Cyborg AI Minds programmed to think in memory of the hundreds of murdered Chinese Tiananmen June 4th demonstrators are a true concept-based artificial intelligence with natural language understanding, simple at first and lacking robot embodiment, and expandable all the way to human-level intelligence and beyond. Privacy policy: Third parties advertising here may place and read cookies on your browser; and may use web beacons to collect information as a result of ads displayed here.

Sunday, September 22, 2019

jmpj0922

JavaScript AgiMind understands and thinks with prepositions.

[2019-09-20] In the JavaScript AgiMind.html we are now trying to reproduce the new AGI functionality that we achieved a month ago in the ghost.pl Perlmind. The Ghost in the Machine became able to understand an input like "John writes books for money" and was able to respond properly to a query like "What does John write?"

When we enter "john writes books for money" and the AgiMind responds "WHAT ARE JOHN", it simply means that we need to add the noun "JOHN" to the innate vocabulary. So from the "perlmind.txt" we transfer "JOHN" as concept #504 into the JavaScript free AI source code, and now the AgiMind responds "STUDENTS READ BOOKS", which indicates that the AgiMind knows who or what John is, and what books are. But we also check the Diagnostic mode to make sure that the conceptual associative tags are being assigned properly. We are not sure, so we enter "what does john write" and we get a long response of nonsense.

[2019-09-21] In our second day, we discover that the ReEntry() module has been causing a reduplication of the output of the AgiMind. For troubleshooting, we temporarily disable the ReEntry module. Then we discover that some wrong associative tags are being assigned during human input. We run the ghost.pl AI to see how the correct associative tags are supposed to be assigned.

We discover that a line of InStantiate() code is assigning a false psi19 tpr value when only a zero value should be assigned. The false value being assigned is actually already there, so some other line of code must be assigning it earlier. But there is no earlier assignment, so the false tpr value is obviously being assigned retroactively -- which is something that any AI mind maintainer must learn to watch out for. Probably the retroactive assignment is happening in the EnParser() module, which does a lot of retroactive assignments because one word of human input may have an effect upon an earlier word of human input. Through substitution of "777" as a spurious value in the psi19 location of a snippet of assignment code in the EnParser() module, we discover which snippet is making the erroneous, non-777 assignment. Then through further substitution of "444" in the psi19 slot, we discover an earlier snippet of EnParser() code which is assigning a wrong value at the tvb time-of-verb time-point. So there must be an even earlier "tvb" snippet that is creating a spurious psi19 value. We discover that earlier snippet in the InStantiate() module. After much other coding, when we bring in a reset of tult to zero from the ghost.pl AI, we stop getting the spurious psi19 values.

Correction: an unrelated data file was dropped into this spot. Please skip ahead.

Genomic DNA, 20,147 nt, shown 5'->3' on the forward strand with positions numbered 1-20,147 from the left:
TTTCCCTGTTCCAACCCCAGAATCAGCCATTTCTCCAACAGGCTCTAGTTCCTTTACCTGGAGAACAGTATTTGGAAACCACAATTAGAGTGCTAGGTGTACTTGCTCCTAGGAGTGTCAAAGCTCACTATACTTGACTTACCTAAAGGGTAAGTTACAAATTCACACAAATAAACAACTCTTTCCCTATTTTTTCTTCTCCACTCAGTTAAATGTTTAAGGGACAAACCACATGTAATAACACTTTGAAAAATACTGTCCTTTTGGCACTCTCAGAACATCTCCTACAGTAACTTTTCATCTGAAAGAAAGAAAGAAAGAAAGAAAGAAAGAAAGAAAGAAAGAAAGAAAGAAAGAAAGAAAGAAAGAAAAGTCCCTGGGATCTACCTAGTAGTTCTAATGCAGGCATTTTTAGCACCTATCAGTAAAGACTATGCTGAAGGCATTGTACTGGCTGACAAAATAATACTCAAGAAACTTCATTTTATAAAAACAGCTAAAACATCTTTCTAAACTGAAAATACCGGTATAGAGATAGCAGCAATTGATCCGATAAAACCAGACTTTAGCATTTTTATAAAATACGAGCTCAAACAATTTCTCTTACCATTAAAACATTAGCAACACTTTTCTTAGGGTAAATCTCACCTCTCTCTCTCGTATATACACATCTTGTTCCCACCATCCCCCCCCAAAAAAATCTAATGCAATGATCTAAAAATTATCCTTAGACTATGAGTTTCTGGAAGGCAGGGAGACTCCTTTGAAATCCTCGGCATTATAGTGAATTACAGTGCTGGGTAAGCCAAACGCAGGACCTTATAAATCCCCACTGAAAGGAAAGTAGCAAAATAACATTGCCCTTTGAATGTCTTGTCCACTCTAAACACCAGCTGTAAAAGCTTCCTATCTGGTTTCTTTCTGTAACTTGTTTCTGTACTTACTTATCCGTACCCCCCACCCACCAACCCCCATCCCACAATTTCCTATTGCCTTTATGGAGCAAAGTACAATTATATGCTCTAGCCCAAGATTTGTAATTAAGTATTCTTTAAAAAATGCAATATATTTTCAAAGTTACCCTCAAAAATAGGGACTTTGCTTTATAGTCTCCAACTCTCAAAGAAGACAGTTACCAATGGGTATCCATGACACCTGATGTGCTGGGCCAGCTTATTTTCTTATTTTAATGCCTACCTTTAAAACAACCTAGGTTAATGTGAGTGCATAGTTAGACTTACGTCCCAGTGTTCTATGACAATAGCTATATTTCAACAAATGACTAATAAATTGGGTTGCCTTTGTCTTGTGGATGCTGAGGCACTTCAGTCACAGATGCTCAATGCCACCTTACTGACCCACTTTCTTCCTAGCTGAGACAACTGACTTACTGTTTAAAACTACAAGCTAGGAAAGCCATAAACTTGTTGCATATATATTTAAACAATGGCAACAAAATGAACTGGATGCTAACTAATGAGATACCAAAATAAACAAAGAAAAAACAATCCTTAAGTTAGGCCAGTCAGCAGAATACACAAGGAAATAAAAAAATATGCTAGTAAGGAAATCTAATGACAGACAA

[2019-09-22] In our third day, we run the ghost.pl AI that already works with prepositional phrases, and we discover that yesterday we trying to fix something that was not even a bug. The AgiMind was properly assigning the tpr tag to link the noun "BOOKS" to the preposition "FOR", and we mistakenly thought that the tag was supposed to be assigned also with "FOR". No, the preposition "FOR" needs only a tkb tag leading to "MONEY" as its object. Now we have gotten the tkb tag to be assigned properly for remembering the object of a preposition. After extensive debugging, we obtain the following exchange:

AI Mind version 22sep19A on Sun Sep 22 19:55:56 PDT 2019
Robot: I UNDERSTAND YOU
Human: john writes books for money

Robot: STUDENTS READ BOOKS
Human:

Robot:
Human: what does john write

Robot: JOHN WRITES BOOKS FOR MONEY